Your leaking thatched hut during the restoration of a pre-Enlightenment state.


Hello, my name is Judas Gutenberg and this is my blaag (pronounced as you would the vomit noise "hyroop-bleuach").


decay & ruin
Biosphere II
dead malls
Irving housing

got that wrong

appropriate tech
Arduino μcontrollers
Backwoods Home
Fractal antenna

fun social media stuff

(nobody does!)

Like my brownhouse:
   drywall and the yard
Monday, August 28 2006
The garage/shop project is now at the point where all I do is install the occasional shelf, sort through boxes of unsorted stuff, and, between everything, sweep up. Sweeping makes the gypsum dust go away, and gypsum dust has always been the worst thing about this project. Gypsum in dust form is one of the most annoying forms of dirt I know, yet tons of it in non-dust form were required for the making of the house's walls. So much of it ends up in the yard, as washed-out remnants from spackle knives and five gallon buckets of joint compound, from swept-up dust, or from drywall stacked up and abandoned in a shallow graves, that I've found myself investigating what its environmental effects are. Chemically, gypsum is calcium sulphate, a salt particularly insoluble in water. Could plants make use it? It turns out that they can; the calcium in calcium sulphate is as bioavailable as the calcium in calcium carbonate, the principle salt in limestone. Since calcium is one of the minerals most lacking in the local shale and bluestone, gypsum improves the quality of the soil enormously.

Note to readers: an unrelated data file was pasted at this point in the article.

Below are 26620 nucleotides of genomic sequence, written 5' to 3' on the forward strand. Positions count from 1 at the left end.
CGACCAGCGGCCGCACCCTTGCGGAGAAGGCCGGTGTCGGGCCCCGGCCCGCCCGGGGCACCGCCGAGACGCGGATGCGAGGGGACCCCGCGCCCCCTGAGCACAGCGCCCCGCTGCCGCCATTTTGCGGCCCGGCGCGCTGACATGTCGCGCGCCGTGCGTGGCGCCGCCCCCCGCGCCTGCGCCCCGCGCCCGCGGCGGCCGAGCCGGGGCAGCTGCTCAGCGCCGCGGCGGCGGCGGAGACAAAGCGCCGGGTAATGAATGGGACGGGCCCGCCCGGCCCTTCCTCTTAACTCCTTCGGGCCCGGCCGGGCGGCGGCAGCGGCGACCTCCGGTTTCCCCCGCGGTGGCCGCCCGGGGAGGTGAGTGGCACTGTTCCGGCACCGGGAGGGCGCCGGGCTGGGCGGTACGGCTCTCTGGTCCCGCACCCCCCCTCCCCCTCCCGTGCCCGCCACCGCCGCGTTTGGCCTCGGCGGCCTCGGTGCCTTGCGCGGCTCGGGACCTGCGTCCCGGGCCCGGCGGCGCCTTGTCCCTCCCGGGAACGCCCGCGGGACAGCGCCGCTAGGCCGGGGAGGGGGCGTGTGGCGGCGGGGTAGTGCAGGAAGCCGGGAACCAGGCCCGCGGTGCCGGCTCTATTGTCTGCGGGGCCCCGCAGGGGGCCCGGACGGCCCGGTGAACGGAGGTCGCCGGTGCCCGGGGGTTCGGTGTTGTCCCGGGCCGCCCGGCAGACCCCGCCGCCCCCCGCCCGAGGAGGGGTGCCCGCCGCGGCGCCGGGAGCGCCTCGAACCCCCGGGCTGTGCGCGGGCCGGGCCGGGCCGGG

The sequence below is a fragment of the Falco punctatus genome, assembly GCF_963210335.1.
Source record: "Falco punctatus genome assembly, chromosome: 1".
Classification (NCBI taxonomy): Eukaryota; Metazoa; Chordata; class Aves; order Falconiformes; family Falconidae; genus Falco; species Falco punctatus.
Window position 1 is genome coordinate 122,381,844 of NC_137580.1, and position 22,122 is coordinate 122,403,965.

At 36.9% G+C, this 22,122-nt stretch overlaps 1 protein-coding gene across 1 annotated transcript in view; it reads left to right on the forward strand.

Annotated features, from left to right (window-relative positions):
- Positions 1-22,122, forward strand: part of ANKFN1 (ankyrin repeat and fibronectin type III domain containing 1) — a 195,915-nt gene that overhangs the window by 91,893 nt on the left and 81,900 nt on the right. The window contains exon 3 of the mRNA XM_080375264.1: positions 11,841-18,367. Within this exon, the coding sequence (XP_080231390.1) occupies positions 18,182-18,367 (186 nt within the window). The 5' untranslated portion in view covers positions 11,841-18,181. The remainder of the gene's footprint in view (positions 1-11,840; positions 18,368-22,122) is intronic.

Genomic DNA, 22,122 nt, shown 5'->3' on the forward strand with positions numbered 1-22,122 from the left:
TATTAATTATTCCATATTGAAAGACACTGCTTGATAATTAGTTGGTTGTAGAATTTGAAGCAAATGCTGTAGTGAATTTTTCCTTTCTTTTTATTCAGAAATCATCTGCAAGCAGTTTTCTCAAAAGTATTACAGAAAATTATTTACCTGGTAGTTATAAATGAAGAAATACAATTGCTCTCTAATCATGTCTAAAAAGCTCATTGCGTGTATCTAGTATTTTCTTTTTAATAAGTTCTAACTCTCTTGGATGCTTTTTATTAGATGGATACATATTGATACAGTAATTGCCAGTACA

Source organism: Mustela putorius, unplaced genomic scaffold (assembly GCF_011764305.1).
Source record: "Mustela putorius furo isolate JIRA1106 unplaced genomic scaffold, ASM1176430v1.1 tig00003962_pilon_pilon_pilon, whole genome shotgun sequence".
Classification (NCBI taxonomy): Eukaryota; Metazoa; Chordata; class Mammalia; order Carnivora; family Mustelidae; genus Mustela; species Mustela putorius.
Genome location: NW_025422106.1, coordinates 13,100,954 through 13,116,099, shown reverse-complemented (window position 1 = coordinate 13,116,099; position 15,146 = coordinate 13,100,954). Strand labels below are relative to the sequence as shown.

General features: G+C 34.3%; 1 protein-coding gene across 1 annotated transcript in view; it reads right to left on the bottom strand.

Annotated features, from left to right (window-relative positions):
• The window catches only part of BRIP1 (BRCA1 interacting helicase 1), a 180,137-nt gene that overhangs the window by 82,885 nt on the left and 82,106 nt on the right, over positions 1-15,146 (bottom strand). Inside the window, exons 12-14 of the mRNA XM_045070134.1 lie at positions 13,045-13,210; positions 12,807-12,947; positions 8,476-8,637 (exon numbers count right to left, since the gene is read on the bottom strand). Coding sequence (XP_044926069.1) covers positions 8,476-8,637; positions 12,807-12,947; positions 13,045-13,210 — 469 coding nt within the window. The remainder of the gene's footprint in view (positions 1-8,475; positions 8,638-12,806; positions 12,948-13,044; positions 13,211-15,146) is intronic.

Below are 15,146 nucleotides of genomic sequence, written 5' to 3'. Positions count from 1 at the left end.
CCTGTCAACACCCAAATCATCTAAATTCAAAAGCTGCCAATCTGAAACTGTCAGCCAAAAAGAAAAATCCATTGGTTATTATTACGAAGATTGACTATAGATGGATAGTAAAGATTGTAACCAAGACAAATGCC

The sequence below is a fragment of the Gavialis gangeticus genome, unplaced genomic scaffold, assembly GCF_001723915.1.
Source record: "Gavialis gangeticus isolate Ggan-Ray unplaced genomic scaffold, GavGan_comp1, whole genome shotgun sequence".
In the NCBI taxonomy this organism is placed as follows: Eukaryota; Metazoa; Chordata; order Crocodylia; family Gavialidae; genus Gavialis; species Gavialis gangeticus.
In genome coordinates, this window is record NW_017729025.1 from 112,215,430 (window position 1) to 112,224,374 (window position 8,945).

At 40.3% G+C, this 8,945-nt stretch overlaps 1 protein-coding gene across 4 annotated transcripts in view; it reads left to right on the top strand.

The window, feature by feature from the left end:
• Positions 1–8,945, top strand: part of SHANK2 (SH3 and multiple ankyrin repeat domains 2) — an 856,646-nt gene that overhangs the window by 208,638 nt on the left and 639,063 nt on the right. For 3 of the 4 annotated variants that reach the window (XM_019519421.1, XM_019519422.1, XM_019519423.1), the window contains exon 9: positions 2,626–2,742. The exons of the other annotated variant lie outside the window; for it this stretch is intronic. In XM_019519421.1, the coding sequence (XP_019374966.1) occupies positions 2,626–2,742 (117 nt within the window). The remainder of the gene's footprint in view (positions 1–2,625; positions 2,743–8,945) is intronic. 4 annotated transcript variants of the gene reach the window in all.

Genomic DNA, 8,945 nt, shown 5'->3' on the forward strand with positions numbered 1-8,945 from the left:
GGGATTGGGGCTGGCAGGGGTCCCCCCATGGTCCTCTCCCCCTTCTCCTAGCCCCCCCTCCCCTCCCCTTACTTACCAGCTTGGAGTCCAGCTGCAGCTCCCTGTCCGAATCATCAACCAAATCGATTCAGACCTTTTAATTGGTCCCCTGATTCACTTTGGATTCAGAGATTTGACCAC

The sun came out today for the first time in days and the gayboy houseguests spent much of their time out on the east deck sunning themselves and drinking coffee.

Me in my shop tonight, viewed from a curved mirror I attached to the sloped part of the ceiling this afternoon. I'd originally removed this mirror from off the side of the Charlottesville City Office Building in a drunken rampage back in 1995.

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